Buying property is the great Australian dream, but jumping in too soon can cause problems. Here are just a few signs that may suggest you are not quite ready to buy property.
Buying property is a major dream for many Australians, but jumping in too soon can have a significant impact on your life.
Buying in a bad area, borrowing more than you can cope with or buying a ‘renovator’s delight’ that ends up being a dump, can all cause major problems down the track. Listed below are just a few signs that may suggest you are not quite ready to enter the property market.
Not financially ready
If you have not saved a sufficient amount of money for a deposit or factored in how much money you will need to set aside for the monthly repayments, then it could be a sign that you are not quite ready to buy.
You need to be completely honest and transparent when it comes to managing a home loan. Not factoring all expenses when creating a budget will only hurt you down the track. A Quick Quote is a great way to calculate whether you could afford a certain amount depending on your current financial situation.
Even if you aren't financially ready now, stick to your savings plan, chat to a few lenders and understand the numbers. Best case you could only be a few months away from being ready.
Not ready personally
Whether you wish to purchase an investment property or a home for yourself, you need to make sure you are personally ready for the commitment. For example, if you regularly travel for work, then owning and maintaining your own home may be more difficult. Have you got a stable job or, if you are purchasing with another person, is the relationship rock solid.
If you are considering purchasing an investment, you need to ask yourself whether you could handle the responsibilities of being a landlord. Will you be responsive towards your tenants and have the motivation to keep the property maintained? If not, then it may not be the right time to purchase an investment.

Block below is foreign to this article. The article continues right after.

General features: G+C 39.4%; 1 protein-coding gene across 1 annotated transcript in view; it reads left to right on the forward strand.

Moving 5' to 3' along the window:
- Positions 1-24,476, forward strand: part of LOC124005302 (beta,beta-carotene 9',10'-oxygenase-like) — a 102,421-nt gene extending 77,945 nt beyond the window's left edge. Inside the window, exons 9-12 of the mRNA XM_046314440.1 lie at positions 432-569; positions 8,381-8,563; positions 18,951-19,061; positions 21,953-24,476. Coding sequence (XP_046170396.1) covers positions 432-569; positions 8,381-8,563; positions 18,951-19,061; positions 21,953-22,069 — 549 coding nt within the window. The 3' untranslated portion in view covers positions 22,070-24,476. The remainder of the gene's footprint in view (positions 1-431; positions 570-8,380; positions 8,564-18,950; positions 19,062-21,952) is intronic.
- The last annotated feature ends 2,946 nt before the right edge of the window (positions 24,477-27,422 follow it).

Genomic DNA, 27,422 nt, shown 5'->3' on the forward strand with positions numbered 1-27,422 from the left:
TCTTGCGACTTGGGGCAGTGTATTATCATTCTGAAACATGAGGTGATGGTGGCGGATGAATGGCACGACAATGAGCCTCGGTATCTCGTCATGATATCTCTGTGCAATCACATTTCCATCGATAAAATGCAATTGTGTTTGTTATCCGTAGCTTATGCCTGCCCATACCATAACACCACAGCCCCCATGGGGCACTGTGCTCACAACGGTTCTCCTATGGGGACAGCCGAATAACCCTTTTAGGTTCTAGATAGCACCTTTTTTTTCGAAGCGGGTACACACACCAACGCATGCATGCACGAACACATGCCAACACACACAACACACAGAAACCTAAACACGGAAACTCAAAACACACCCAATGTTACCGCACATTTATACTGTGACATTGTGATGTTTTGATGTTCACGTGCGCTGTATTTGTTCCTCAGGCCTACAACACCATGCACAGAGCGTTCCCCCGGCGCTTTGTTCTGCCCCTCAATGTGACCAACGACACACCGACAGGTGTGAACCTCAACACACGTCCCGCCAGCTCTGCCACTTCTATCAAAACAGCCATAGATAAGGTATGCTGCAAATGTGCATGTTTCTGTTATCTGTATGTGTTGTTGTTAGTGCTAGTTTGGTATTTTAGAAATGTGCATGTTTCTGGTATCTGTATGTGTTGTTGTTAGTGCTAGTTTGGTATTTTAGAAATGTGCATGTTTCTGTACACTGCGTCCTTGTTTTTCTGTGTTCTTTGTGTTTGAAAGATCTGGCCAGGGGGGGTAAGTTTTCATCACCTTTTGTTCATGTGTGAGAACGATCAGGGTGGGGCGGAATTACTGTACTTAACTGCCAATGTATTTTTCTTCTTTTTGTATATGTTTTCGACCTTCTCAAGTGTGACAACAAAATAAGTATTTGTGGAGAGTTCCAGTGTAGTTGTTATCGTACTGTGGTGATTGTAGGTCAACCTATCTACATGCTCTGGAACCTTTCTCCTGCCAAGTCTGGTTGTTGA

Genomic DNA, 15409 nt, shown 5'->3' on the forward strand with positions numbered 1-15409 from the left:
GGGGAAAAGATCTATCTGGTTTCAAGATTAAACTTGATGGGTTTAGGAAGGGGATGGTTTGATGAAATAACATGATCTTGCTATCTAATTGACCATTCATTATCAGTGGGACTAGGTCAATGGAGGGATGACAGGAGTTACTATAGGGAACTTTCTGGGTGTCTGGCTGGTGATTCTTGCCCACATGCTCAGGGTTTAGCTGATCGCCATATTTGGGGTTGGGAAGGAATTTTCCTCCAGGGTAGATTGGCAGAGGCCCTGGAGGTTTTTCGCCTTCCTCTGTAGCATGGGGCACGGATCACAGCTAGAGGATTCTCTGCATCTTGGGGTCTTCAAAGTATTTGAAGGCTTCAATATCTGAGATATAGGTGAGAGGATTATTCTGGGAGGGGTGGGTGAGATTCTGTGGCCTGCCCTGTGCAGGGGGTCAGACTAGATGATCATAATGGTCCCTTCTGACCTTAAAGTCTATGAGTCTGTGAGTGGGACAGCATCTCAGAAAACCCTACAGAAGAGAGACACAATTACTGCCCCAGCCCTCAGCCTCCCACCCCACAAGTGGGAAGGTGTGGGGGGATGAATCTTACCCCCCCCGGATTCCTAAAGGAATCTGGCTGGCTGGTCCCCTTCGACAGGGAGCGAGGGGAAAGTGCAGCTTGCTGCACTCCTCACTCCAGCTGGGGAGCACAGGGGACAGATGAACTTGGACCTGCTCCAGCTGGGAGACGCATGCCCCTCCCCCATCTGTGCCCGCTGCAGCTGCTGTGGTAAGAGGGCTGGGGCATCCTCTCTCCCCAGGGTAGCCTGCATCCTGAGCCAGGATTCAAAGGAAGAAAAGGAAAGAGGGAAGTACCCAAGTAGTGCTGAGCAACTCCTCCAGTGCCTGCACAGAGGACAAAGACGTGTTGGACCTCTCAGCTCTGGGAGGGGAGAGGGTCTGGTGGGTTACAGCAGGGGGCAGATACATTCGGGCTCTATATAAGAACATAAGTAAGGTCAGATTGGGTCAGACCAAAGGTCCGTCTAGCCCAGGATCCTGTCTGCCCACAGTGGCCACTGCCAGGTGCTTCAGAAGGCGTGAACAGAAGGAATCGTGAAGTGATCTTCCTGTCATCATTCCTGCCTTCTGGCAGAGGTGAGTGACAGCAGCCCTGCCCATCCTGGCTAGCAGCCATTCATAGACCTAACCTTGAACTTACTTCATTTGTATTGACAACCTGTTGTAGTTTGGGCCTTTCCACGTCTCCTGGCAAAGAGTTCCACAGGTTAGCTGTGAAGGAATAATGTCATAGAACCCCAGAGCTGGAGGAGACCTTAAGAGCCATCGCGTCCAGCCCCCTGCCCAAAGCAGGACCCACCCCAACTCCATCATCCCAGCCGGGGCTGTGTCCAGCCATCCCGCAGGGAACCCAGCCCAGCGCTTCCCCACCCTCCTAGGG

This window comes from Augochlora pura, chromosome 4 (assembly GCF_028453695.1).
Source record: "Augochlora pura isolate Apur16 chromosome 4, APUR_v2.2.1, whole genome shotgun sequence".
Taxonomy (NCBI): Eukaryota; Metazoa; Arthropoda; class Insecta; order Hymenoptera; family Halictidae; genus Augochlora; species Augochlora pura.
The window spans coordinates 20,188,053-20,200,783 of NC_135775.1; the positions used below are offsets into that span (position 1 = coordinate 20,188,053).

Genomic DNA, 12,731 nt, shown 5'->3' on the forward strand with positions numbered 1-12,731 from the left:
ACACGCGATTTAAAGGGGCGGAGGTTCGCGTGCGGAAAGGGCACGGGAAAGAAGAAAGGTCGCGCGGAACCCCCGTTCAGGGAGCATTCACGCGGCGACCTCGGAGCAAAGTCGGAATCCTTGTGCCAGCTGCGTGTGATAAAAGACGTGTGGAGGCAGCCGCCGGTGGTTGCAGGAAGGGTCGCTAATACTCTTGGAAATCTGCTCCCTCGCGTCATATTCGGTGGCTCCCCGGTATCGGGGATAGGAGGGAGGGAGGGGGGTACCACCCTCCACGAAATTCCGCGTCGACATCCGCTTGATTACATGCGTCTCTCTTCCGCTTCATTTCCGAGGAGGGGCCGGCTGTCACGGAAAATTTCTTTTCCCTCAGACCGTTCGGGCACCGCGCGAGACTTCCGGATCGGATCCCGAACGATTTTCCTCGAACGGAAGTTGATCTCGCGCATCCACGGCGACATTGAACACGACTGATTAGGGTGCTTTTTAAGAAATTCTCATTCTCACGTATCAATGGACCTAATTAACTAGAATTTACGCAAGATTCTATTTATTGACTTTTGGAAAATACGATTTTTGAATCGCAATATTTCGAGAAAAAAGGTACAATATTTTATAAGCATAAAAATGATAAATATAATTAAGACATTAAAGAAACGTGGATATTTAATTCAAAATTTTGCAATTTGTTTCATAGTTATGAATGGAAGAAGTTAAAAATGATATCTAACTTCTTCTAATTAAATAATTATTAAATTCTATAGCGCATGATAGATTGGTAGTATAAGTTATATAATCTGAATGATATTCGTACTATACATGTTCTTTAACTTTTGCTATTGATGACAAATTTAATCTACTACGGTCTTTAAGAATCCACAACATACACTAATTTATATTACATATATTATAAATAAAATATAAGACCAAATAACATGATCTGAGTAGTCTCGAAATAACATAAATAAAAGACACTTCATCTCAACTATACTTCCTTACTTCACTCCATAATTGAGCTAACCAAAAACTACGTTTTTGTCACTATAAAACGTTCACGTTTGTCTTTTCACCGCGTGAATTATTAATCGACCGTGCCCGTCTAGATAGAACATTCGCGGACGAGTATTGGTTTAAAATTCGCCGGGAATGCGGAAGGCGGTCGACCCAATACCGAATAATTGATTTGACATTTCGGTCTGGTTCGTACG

You are not interested in insurance
If insurance just seems like another optional extra cost, not a requirement, then that should be considered a red flag. If you are the main income earner and have a partner and/or children, then how would your income be protected if you were to fall ill or have an accident? Income protection can provide a safety net if this situation was to occur.
Home and contents insurance as well as landlord insurance (for investment properties) should be included in your budget, but if you currently can’t afford it or don’t think it is a necessity, then you may not be ready to jump in and purchase just yet.
You haven’t thought about other ongoing costs
Similar to the point made above, there is a lot more that goes towards buying a property than just the mortgage repayments and if you don’t cater for these costs, you could be in significant financial trouble.
Some of the costs that you may not have had to pay while renting or living with your parents include: council rates, strata fees, gas and electricity, telephone and internet, property management costs (for investment properties) as well as ongoing maintenance costs. If you do not have a stable, regular income then taking on a huge financial commitment, such as purchasing a house, may not be the best idea.